11 to reach a particular state or condition; to make sb/sth/yourself reach a particular state or condition: [V-ADJ] to get angry / bored / hungry / fat + You'll soon get used to the climate here. + We ought to go; it's getting late. + to get dressed / undressed (= to put your clothes on / take your clothes off) + They plan to get married in the summer. + She's upstairs getting ready. + I wouldn't go there alone; you might get (= be) mugged. + My car got (= was) stolen at the weekend. + [VN-ADJ] Don't get your dress dirty! + He got his fingers caught in the door. + She soon got the children ready for school. - BECOME
12 [V to inf] to reach the point at which you feel, know, are, etc. sth: After a time you get to realize that these things don't matter. + You'll like her once you get to know her. + His drinking is getting to be a problem. + She's getting to be an old lady now.
make / persuade
13 to make, persuade, etc. sb/sth do sth: [VN to inf] I couldn't get the car to start this morning. + He got his sister to help him with his homework. + You'll never get him to understand. + [VN -ing] Can you really get that old car going again? + It's not hard to get him talking-the problem is stopping him!
get sth done
14 [VN-ADJ] ~ sth done to cause sth to happen or be done: I must get my hair cut. + I'll never get all this work finished.
start
15 [V -ing] to start doing sth: I got talking to her. + We need to get going soon.
opportunity
16 (informal) [V to inf] to have the opportunity to do sth: He got to try out all the new software. + It's not fair-I never get to go first.
arrive
17 [V +adv./prep.] to arrive at or reach a place or point: We got to San Diego at 7 o'clock. + You got in very late last night. + What time did you get here? + I haven't got very far with the book I'm reading.
move / travel
18 [+adv./prep.] to move to or from a particular place or in a particular direction, sometimes with difficulty; to make sb/sth do this: [V] The bridge was destroyed so we couldn't get across the river. + She got into bed. + He got down from the ladder. + We didn't get (= go) to bed until 3 a.m. + I'm getting off (= leaving the train) at the next station. + Where have they got to (= where are they)? + We must be getting home; it's past midnight. + [VN] The general had to get his troops across the river. + We couldn't get the piano through the door. + We'd better call a taxi and get you home. + I can't get the lid off.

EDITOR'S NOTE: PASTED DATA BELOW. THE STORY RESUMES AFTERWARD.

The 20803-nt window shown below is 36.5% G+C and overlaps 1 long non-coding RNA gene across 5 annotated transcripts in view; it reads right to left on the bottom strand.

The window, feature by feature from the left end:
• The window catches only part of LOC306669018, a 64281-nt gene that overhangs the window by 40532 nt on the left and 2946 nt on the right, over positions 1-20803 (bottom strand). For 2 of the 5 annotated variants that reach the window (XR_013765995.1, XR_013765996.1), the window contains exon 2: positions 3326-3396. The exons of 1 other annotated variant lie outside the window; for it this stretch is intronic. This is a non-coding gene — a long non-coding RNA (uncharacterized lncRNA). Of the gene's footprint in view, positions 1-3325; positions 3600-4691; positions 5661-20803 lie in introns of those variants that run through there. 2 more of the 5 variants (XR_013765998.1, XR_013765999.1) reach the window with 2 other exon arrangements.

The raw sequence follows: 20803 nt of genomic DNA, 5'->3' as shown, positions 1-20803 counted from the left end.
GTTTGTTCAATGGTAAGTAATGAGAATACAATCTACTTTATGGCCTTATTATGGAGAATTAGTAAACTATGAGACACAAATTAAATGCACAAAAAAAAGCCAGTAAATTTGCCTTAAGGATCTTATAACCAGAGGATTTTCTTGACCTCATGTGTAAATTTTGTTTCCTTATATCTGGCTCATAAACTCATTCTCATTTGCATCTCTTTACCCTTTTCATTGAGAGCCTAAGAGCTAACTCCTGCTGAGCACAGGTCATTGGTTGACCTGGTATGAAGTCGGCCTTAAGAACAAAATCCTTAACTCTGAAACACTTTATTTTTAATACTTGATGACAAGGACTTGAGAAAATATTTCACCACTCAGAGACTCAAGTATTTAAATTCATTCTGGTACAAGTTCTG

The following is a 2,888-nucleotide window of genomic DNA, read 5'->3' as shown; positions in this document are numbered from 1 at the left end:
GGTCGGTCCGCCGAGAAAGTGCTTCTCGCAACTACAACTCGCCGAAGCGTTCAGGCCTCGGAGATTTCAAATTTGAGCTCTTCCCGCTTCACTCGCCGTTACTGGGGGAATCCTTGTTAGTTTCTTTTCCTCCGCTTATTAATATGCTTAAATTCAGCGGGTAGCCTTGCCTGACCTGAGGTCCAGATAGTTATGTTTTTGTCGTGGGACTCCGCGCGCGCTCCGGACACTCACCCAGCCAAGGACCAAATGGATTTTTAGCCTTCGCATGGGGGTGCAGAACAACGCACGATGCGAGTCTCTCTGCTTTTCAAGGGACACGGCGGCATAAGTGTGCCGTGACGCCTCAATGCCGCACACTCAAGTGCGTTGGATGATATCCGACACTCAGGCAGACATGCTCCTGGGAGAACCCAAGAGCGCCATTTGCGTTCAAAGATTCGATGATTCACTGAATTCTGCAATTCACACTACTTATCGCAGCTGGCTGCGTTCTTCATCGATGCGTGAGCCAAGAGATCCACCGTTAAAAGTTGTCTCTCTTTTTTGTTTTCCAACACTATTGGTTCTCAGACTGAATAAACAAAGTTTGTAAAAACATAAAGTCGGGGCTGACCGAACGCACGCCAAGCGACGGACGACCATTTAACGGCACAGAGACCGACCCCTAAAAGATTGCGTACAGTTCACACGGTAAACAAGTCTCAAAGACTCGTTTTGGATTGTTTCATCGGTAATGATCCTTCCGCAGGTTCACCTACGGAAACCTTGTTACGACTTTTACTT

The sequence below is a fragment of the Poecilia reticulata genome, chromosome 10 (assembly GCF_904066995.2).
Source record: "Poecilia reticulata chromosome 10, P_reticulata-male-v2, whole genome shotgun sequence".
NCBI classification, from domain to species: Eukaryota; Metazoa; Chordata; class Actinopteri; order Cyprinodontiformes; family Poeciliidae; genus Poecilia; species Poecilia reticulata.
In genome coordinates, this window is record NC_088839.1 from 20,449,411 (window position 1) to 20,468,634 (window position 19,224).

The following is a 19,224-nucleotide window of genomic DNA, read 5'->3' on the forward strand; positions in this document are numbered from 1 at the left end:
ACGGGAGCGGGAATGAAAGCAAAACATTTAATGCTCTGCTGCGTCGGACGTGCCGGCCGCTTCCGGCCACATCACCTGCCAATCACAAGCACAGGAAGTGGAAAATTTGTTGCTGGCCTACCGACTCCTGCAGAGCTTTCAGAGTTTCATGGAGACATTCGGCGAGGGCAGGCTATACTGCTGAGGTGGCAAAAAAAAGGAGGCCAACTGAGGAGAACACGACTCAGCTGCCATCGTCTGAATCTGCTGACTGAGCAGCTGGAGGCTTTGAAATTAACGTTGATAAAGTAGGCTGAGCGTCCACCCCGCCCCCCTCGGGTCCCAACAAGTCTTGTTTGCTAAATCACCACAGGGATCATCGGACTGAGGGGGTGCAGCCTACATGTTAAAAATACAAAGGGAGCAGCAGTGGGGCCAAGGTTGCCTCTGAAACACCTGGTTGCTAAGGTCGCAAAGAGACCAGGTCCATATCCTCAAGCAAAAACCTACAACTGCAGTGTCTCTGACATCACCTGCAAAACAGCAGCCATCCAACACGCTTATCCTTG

19 [VN] [no passive] to use a bus, taxi, plane, etc: We're going to be late-let's get a taxi. + I usually get the bus to work.
meal
20 ~ sth (for yourself / sb)
~ (yourself / sb) sth (especially BrE) to prepare a meal: [VN] Who's getting the lunch? + [VN, VNN] I must go home and get tea for the kids. + I must go home and get the kids their tea.
telephone / door
21 [VN] (spoken) to answer the telephone or a door when sb calls, knocks, etc: Will you get the phone?
catch / hit
22 [VN] to catch or take hold of sb, especially in order to harm or punish them: He was on the run for a week before the police got him. + to get sb by the arm / wrist / throat + She fell overboard and the sharks got her. + He thinks everybody is out to get him (= trying to harm him). + (informal) I'll get you for that!
23 [VN +adv./prep.] to hit or wound sb: The bullet got him in the neck.
understand
24 [VN] [no passive] (informal) to understand sb/sth: I don't get you. + She didn't get the joke. + I don't get it-why would she do a thing like that? + I get the message-you don't want me to come.
happen / exist